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A stereotypical image of manumission is that of a benign plantation owner freeing his slaves on his deathbed. But as Stephen Whitman demonstrates, the truth was far more complex, especially in border states where manumission was much more common.
Whitman analyzes the economic and social history of Baltimore to show how the vigorous growth of the city required the exploitation of rural slaves. To prevent them from escaping and to spur higher production, owners entered into arrangements with their slaves, promising eventual freedom in return for many years' hard work. The Price of Freedom reveals how blacks played a critical role in freeing themselves from slavery. Yet it was an imperfect victory. Once Baltimore's economic growth began to slow, freed blacks were virtually excluded from craft apprenticeships, and European immigrants supplanted them as a trained labor force.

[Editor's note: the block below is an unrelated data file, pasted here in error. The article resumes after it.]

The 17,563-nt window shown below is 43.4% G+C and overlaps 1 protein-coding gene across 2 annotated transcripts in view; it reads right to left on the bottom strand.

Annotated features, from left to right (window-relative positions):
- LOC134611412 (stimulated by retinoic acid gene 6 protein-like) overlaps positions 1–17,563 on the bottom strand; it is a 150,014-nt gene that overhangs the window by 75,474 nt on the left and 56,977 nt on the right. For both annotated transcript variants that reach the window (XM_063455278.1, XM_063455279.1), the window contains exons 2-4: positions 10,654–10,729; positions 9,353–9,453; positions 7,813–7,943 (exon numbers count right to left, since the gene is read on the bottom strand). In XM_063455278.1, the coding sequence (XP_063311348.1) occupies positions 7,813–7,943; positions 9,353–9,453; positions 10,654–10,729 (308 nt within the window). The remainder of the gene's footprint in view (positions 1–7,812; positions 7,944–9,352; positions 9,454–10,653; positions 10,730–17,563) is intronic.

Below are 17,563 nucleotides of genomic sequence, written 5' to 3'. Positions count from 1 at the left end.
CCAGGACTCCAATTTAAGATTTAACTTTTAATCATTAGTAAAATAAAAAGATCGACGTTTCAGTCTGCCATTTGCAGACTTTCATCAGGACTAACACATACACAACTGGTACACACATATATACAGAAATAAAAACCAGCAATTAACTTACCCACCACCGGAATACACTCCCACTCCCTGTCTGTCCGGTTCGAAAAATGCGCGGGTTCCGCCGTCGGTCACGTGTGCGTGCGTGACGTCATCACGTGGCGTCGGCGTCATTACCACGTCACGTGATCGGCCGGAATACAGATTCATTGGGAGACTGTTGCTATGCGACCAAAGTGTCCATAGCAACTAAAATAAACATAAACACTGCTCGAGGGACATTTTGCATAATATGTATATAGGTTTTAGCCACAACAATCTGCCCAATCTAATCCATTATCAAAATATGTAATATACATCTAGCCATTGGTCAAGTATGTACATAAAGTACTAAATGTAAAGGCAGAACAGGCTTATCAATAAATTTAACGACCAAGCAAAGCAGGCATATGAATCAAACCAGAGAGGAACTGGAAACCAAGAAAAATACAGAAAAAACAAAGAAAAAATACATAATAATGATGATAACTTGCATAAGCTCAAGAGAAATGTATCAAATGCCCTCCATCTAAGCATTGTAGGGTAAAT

The University Press of Kentucky
Place of Publication
African Americans, Slavery, Maryland, Baltimore, Race relations
African American Studies
Whitman, T. Stephen, "The Price of Freedom: Slavery and Manumission in Baltimore and Early National Maryland" (1997). African American Studies. 19.